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Educational Inequality

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Abstract

This paper develops a theoretical model that relates changes in educational inequality to the combined effects of innovations that have increased the relative demand for more educated labor and innovations that have increased ability premiums. Under the assumption that in the long run individual decisions to become more educated equalize the lifetime earnings of more educated workers and comparable less educated workers, our model yields two novel implications: First, given the existence of ability premiums, an innovation in the relative demand for more educated labor increases educational inequality in the short run, but, ceteris paribus, would decrease educational inequality in the long run. Second, in the long run innovations that increase ability premiums cause educational inequality to be larger than otherwise. In applying our theory to recent changes in educational inequality in the United States, we suggest that increases in ability premiums are dampening the long-run response of the relative supply of more educated workers that otherwise would reverse previous increases in educational inequality.

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Bibliographic Info

Paper provided by Brown University, Department of Economics in its series Working Papers with number 2001-03.

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Date of creation: 2001
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Handle: RePEc:bro:econwp:2001-03

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Postal: Department of Economics, Brown University, Providence, RI 02912

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References

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  1. David H. Autor & Frank Levy & Richard J. Murnane, 2001. "The Skill Content of Recent Technological Change: An Empirical Exploration," NBER Working Papers 8337, National Bureau of Economic Research, Inc.
  2. Acemoglu, Daron, 2002. "Directed Technical Change," Review of Economic Studies, Wiley Blackwell, vol. 69(4), pages 781-809, October.
  3. Juhn, Chinhui & Murphy, Kevin M & Pierce, Brooks, 1993. "Wage Inequality and the Rise in Returns to Skill," Journal of Political Economy, University of Chicago Press, vol. 101(3), pages 410-42, June.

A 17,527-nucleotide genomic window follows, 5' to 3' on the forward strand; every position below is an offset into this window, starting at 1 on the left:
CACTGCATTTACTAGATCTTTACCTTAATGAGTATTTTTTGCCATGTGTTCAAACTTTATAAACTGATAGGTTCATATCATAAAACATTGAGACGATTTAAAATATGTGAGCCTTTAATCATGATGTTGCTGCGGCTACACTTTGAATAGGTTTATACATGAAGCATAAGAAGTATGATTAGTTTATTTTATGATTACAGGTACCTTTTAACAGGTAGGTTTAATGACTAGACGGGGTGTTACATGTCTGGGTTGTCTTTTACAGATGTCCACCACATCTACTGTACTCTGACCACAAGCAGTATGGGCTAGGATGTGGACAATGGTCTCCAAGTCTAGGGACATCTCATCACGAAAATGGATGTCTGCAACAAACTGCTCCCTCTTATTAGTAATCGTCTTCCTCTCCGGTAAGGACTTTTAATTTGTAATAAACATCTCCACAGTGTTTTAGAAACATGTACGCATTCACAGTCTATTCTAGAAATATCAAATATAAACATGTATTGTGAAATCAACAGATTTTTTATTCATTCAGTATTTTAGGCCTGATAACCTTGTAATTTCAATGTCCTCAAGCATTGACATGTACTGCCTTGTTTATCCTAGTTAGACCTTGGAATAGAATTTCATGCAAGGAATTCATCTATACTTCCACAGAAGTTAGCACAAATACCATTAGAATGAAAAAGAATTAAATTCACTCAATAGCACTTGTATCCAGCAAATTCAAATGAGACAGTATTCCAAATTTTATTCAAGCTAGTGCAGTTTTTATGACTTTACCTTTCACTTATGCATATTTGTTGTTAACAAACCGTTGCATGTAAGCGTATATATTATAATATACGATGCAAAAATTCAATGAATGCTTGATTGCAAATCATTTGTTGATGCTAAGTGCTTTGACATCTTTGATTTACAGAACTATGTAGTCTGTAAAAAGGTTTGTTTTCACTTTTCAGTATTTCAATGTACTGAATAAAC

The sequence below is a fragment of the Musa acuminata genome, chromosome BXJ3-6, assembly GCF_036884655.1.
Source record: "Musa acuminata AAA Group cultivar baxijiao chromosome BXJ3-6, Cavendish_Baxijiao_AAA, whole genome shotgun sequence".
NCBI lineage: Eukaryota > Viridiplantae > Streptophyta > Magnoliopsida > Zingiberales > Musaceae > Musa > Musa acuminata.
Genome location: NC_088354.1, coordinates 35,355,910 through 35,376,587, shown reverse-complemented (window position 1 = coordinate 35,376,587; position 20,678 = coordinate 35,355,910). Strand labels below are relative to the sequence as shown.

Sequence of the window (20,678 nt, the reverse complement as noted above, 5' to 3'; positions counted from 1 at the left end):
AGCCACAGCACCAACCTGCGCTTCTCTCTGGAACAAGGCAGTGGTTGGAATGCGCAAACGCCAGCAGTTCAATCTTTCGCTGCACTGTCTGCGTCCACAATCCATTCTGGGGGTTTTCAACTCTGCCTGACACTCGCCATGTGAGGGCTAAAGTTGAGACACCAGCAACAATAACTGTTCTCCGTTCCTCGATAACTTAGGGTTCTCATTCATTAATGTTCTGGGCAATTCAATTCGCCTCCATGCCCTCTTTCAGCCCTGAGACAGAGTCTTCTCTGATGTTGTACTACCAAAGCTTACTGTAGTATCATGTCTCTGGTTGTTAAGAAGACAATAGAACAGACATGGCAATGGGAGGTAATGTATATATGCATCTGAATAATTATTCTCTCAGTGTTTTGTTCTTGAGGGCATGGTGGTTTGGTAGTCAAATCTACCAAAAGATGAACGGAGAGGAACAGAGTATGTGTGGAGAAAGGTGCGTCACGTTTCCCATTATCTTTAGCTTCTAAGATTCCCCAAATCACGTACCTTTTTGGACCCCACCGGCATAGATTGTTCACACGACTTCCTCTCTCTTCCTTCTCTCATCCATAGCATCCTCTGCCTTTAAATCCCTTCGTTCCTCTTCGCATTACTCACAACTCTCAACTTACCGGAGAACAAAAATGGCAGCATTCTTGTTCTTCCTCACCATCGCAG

4. David Autor & Lawrence Katz & Alan Krueger, 1997. "Computing Inequality: Have Computers Changed the Labor Market?," Working Papers 756, Princeton University, Department of Economics, Industrial Relations Section..
  5. Galor, Oded & Tsiddon, Daniel, 1996. "Technological Progress, Mobility, and Economic Growth," CEPR Discussion Papers 1413, C.E.P.R. Discussion Papers.
  6. Aghion, Philippe & Howitt, Peter & Violante, Giovanni L, 2000. "General Purpose Technology and Within-Group Inequality," CEPR Discussion Papers 2474, C.E.P.R. Discussion Papers.
  7. Gould, Eric D & Moav, Omer & Weinberg, Bruce A, 2001. " Precautionary Demand for Education, Inequality, and Technological Progress," Journal of Economic Growth, Springer, vol. 6(4), pages 285-315, December.
  8. Murnane, Richard J & Willett, John B & Levy, Frank, 1995. "The Growing Importance of Cognitive Skills in Wage Determination," The Review of Economics and Statistics, MIT Press, vol. 77(2), pages 251-66, May.
  9. Daron Acemoglu, 2000. "Technical Change, Inequality, and the Labor Market," NBER Working Papers 7800, National Bureau of Economic Research, Inc.
  10. Francesco Caselli, 1999. "Technological Revolutions," American Economic Review, American Economic Association, vol. 89(1), pages 78-102, March.
  11. Oded Galor & Omer Moav, 2000. "Ability-Biased Technological Transition, Wage Inequality, And Economic Growth," The Quarterly Journal of Economics, MIT Press, vol. 115(2), pages 469-497, May.
  12. Kalemli-Ozcan, Sebnem & Ryder, Harl E. & Weil, David N., 2000. "Mortality decline, human capital investment, and economic growth," Journal of Development Economics, Elsevier, vol. 62(1), pages 1-23, June.
  13. Huw Lloyd-Ellis, 1999. "Endogenous Technological Change and Wage Inequality," American Economic Review, American Economic Association, vol. 89(1), pages 47-77, March.
  14. Robert H. Topel, 1997. "Factor Proportions and Relative Wages: The Supply-Side Determinants of Wage Inequality," Journal of Economic Perspectives, American Economic Association, vol. 11(2), pages 55-74, Spring.
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Cited by:
  1. Patricia Crifo, 2008. "Skill Supply and Biased technical change," Post-Print hal-00243031, HAL.
  2. Cecilia Garcia-Penalosa & Campbell leith & Chol-Won Li, 2001. "Wage Inequality and the Effort Incentive Effects of Technical Progress," Working Papers 2001_14, Business School - Economics, University of Glasgow.
  3. Linda Loubert, 2005. "Discrimination in education financing," The Review of Black Political Economy, Springer, vol. 32(3), pages 17-27, March.

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